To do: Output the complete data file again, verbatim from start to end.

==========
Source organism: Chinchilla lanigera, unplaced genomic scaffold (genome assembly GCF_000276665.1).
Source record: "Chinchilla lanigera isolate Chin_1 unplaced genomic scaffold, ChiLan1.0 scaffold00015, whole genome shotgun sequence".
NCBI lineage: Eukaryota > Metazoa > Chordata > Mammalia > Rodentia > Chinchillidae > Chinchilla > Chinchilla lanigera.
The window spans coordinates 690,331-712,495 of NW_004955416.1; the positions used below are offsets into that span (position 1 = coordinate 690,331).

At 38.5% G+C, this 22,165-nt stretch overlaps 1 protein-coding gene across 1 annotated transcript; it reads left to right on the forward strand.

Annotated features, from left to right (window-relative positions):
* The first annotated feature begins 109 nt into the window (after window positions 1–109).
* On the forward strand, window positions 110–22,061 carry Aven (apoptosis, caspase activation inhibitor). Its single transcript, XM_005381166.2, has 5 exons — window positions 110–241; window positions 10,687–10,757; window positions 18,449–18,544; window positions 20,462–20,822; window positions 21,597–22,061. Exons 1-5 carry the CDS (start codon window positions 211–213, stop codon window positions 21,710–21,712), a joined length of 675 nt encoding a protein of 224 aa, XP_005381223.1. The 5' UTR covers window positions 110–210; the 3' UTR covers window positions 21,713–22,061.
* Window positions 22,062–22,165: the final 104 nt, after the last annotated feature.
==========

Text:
Source organism: Chinchilla lanigera, unplaced genomic scaffold (genome assembly GCF_000276665.1).
Source record: "Chinchilla lanigera isolate Chin_1 unplaced genomic scaffold, ChiLan1.0 scaffold00015, whole genome shotgun sequence".
NCBI lineage: Eukaryota > Metazoa > Chordata > Mammalia > Rodentia > Chinchillidae > Chinchilla > Chinchilla lanigera.
The window spans coordinates 690,331-712,495 of NW_004955416.1; the positions used below are offsets into that span (position 1 = coordinate 690,331).

At 38.5% G+C, this 22,165-nt stretch overlaps 1 protein-coding gene across 1 annotated transcript; it reads left to right on the forward strand.

Annotated features, from left to right (window-relative positions):
* The first annotated feature begins 109 nt into the window (after window positions 1–109).
* On the forward strand, window positions 110–22,061 carry Aven (apoptosis, caspase activation inhibitor). Its single transcript, XM_005381166.2, has 5 exons — window positions 110–241; window positions 10,687–10,757; window positions 18,449–18,544; window positions 20,462–20,822; window positions 21,597–22,061. Exons 1-5 carry the CDS (start codon window positions 211–213, stop codon window positions 21,710–21,712), a joined length of 675 nt encoding a protein of 224 aa, XP_005381223.1. The 5' UTR covers window positions 110–210; the 3' UTR covers window positions 21,713–22,061.
* Window positions 22,062–22,165: the final 104 nt, after the last annotated feature.